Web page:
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The Vegan Society
THE VEGAN POD
The Vegan Pod
Our podcast has returned for a new season! The Vegan Pod, which is hosted by Media and PR Officer Francine Jordan, delves into topical issues faced by the vegan community.
Each month we are inviting guests to share their thoughts and experiences on a range of issues starting with ‘Should vegans date non-vegans?’ Shared just in time for Valentine’s Day, our first episode featured Lewis Foster, CEO of plantbased connection app Grazer, and Claira Hermet, self-love and confidence coach and BBC Radio presenter.
Episode two asked ‘Is it cruel to raise a child vegan?’
Dietitian Lucy Kendrick and Danielle Saunders, parent of one and owner of vegan restaurant Dirty Kitch, unpacked the ethical, social and nutritional aspects of bringing up vegan children. Episode three posed the question, ‘Are vegans portrayed fairly in the media?’
Find all episodes on Podbean, Google Podcasts and iTunes. You can get in touch at
to share your thoughts and opinions, as well as topics you’d like to see covered in the future. Keep an eye on our social channels, where we will be gathering our followers’ thoughts on upcoming topics to include in the discussion.
The Vegan Trademark was created in 1990, and since its launch we have been working tirelessly to improve vegan labelling. We want to give customers peace of mind when purchasing vegan products. Every product to carry our sunflower logo has been verified as suitable for vegans by a team of experts.
In March the Trademark Team hit a huge milestone when we registered our 60,000th product. The 60,000th product registered was a first of its kind – vegan and environmentally friendly packaging developed by Smurfit Kappa. We will work with Smurfit Kappa going forwards to encourage more companies to use their plant-based packaging.
The Nutrition Team has been busy this quarter. Dietitian Heather Russell visited University College Birmingham to deliver a lecture about vegan diets to their nutrition students.
Heather and dietitian Chantal Tomlinson supported dietitians at University College London Hospital with their continuing professional development. They shared tips about how to provide person-centered care for the increasing number of vegan patients followed by a questionand-answer session, which was well received.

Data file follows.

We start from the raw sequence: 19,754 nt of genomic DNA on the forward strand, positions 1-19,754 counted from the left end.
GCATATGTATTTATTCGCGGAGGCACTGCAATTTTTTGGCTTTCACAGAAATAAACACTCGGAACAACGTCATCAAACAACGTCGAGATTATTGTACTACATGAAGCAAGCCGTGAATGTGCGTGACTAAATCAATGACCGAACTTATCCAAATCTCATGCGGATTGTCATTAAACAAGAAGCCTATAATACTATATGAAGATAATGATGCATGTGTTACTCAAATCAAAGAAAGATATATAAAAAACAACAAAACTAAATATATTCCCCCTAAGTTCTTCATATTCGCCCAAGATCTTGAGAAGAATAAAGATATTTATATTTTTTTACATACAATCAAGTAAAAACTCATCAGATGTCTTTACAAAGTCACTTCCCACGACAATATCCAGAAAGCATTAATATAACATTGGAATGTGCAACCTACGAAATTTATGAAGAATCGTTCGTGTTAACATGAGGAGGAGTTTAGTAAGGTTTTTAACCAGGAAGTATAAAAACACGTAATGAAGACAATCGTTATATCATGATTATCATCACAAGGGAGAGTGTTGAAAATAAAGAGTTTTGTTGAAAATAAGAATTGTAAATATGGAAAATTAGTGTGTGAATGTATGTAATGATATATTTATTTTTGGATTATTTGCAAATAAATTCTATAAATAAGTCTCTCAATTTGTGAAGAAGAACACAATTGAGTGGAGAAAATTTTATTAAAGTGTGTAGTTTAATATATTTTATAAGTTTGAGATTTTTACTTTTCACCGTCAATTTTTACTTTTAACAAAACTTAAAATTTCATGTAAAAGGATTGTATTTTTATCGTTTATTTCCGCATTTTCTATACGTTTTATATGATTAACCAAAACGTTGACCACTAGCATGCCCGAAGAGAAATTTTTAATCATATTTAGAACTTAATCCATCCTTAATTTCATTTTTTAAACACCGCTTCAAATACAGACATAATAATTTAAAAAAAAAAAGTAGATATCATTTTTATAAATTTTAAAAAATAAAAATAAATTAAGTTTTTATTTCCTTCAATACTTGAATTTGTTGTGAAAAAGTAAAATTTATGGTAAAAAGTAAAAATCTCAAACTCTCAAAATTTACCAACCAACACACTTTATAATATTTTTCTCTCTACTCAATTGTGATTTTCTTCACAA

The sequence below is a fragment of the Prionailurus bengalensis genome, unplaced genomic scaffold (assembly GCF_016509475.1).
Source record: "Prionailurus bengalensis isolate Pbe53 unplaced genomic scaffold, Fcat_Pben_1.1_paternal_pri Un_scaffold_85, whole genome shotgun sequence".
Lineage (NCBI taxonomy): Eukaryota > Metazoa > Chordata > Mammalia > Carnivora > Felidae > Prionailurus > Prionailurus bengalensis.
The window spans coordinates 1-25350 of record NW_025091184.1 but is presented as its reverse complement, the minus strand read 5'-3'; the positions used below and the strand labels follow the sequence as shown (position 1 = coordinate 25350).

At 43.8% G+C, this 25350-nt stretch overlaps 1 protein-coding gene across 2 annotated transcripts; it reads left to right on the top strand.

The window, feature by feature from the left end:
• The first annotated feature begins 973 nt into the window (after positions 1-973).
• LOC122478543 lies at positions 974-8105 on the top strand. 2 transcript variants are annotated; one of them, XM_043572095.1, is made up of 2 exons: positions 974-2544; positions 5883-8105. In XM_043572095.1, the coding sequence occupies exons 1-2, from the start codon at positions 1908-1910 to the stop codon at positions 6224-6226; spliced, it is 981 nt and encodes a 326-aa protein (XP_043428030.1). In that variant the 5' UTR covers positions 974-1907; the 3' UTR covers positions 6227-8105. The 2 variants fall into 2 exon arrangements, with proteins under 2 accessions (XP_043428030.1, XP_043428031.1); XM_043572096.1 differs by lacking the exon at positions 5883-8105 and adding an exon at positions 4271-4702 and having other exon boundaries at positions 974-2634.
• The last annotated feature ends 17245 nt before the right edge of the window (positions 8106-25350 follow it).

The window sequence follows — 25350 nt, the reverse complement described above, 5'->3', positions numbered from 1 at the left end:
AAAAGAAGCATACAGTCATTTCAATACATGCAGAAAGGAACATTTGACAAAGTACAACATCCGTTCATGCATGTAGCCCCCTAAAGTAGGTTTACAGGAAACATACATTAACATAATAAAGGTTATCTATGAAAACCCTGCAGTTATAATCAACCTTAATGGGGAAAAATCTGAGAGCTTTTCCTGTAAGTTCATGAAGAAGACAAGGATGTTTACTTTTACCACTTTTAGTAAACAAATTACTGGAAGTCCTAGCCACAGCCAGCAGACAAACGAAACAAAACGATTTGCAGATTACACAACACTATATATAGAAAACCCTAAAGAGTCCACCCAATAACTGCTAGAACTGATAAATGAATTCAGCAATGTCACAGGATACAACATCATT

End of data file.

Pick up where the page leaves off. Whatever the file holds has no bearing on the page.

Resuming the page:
We also met with the Prison Reform Trust to discuss how we can help to support vegan inmates whose needs are not being met through prison catering.
On 10 March we got involved in International School Meals Day, an awareness day set up to encourage children and young people to connect and talk about food and the role it plays in their lives.
We jumped at the chance to share the message that vegan children have the right to tasty, nutritious options at school, and to showcase how plant-based menus fully support the aims of International School Meals Day.
Our new Education Officer and Chair of our Education Network, Laura Chepner, led this work.
Laura’s commitment to promoting vegan-inclusive education was formally recognised via her nomination as a finalist in the Excellence in School Food Awards.
Laura said, “I was so honoured to be nominated.
I am extremely passionate about working with educators to explain what it means to be vegan and how to appropriately teach and treat vegan pupils. I know first-hand what it’s like to be the parent of a vegan child and worry that their needs are not being met at school.
Everything I do is to help other parents experiencing the same difficulties, and so to be recognised for my work is just wonderful.”
Laura’s work has recently included visiting a school in
Greater Manchester to talk to teachers and pupils about veganism and inclusivity – an aspect of our Education Network which we are continuing to expand.
If you are interested in joining or supporting our work in this area, please email
LGBTQIA+ Resource Group
Staff at The Vegan Society have created a resource group for LGBTQIA+ (lesbian, gay, bisexual, transgender, queer, intersex, asexual+) colleagues and allies. The aim of the group is to improve internal working in relation to LGBTQIA+ issues. It also exists to improve inclusivity at The Vegan Society and to foster an environment in which staff feel confident that they are welcome, whether they choose to share that they are part of the LGBTQIA+ communities with their team or not.
Among its first projects, the group is working on implementing regular equality, diversity and inclusion training for staff. They are also working on running an LGBTQIA+ data collection equality and diversity survey with trademark clients who wish to disclose that information about themselves and their brands. If you have any suggestions you would like to share, or any relevant comments or ideas for the group, please get in touch at
Our Research Team recently launched On the Pulse, a monthly webinar series in which one of our research volunteers present on their topic of expertise. The events are available to everyone and include a presentation and a question-and-answer session. On the Pulse kicked off with an initial session on the long-term health of vegans led by Paul Appleby. To find future events, keep an eye on our social media pages.